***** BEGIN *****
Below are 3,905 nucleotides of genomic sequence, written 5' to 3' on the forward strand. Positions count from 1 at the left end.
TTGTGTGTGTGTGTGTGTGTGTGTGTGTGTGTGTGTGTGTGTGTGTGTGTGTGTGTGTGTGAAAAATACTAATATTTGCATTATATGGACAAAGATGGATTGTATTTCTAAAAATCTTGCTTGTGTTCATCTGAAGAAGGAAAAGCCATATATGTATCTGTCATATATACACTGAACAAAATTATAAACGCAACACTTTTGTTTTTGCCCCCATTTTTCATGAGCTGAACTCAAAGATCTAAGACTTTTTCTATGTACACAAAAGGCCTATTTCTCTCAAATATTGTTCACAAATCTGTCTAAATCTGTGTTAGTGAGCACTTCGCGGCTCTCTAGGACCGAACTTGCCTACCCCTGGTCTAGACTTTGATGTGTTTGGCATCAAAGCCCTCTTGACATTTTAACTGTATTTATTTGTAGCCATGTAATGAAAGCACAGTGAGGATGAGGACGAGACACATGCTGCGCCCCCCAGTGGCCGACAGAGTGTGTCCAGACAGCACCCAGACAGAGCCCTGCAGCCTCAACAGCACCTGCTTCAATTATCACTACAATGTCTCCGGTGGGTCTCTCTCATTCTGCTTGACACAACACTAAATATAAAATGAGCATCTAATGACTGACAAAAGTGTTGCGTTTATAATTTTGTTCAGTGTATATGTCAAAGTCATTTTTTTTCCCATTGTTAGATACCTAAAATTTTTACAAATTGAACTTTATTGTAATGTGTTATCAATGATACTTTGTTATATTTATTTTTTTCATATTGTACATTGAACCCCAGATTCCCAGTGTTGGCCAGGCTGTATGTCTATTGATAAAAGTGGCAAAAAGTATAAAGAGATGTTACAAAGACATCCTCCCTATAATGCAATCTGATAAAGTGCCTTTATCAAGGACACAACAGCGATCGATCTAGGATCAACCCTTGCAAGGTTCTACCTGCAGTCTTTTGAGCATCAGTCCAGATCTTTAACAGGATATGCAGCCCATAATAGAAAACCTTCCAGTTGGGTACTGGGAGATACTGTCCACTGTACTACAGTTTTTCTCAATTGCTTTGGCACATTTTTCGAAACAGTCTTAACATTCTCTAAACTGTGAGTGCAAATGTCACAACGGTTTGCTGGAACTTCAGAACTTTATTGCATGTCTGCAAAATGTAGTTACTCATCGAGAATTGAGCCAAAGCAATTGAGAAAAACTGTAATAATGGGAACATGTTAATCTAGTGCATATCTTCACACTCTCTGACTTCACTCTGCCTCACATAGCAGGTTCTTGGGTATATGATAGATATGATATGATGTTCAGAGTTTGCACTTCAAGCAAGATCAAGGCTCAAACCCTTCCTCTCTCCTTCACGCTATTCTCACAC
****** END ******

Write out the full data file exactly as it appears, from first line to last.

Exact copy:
Below are 3,905 nucleotides of genomic sequence, written 5' to 3' on the forward strand. Positions count from 1 at the left end.
TTGTGTGTGTGTGTGTGTGTGTGTGTGTGTGTGTGTGTGTGTGTGTGTGTGTGTGTGTGTGAAAAATACTAATATTTGCATTATATGGACAAAGATGGATTGTATTTCTAAAAATCTTGCTTGTGTTCATCTGAAGAAGGAAAAGCCATATATGTATCTGTCATATATACACTGAACAAAATTATAAACGCAACACTTTTGTTTTTGCCCCCATTTTTCATGAGCTGAACTCAAAGATCTAAGACTTTTTCTATGTACACAAAAGGCCTATTTCTCTCAAATATTGTTCACAAATCTGTCTAAATCTGTGTTAGTGAGCACTTCGCGGCTCTCTAGGACCGAACTTGCCTACCCCTGGTCTAGACTTTGATGTGTTTGGCATCAAAGCCCTCTTGACATTTTAACTGTATTTATTTGTAGCCATGTAATGAAAGCACAGTGAGGATGAGGACGAGACACATGCTGCGCCCCCCAGTGGCCGACAGAGTGTGTCCAGACAGCACCCAGACAGAGCCCTGCAGCCTCAACAGCACCTGCTTCAATTATCACTACAATGTCTCCGGTGGGTCTCTCTCATTCTGCTTGACACAACACTAAATATAAAATGAGCATCTAATGACTGACAAAAGTGTTGCGTTTATAATTTTGTTCAGTGTATATGTCAAAGTCATTTTTTTTCCCATTGTTAGATACCTAAAATTTTTACAAATTGAACTTTATTGTAATGTGTTATCAATGATACTTTGTTATATTTATTTTTTTCATATTGTACATTGAACCCCAGATTCCCAGTGTTGGCCAGGCTGTATGTCTATTGATAAAAGTGGCAAAAAGTATAAAGAGATGTTACAAAGACATCCTCCCTATAATGCAATCTGATAAAGTGCCTTTATCAAGGACACAACAGCGATCGATCTAGGATCAACCCTTGCAAGGTTCTACCTGCAGTCTTTTGAGCATCAGTCCAGATCTTTAACAGGATATGCAGCCCATAATAGAAAACCTTCCAGTTGGGTACTGGGAGATACTGTCCACTGTACTACAGTTTTTCTCAATTGCTTTGGCACATTTTTCGAAACAGTCTTAACATTCTCTAAACTGTGAGTGCAAATGTCACAACGGTTTGCTGGAACTTCAGAACTTTATTGCATGTCTGCAAAATGTAGTTACTCATCGAGAATTGAGCCAAAGCAATTGAGAAAAACTGTAATAATGGGAACATGTTAATCTAGTGCATATCTTCACACTCTCTGACTTCACTCTGCCTCACATAGCAGGTTCTTGGGTATATGATAGATATGATATGATGTTCAGAGTTTGCACTTCAAGCAAGATCAAGGCTCAAACCCTTCCTCTCTCCTTCACGCTATTCTCACAC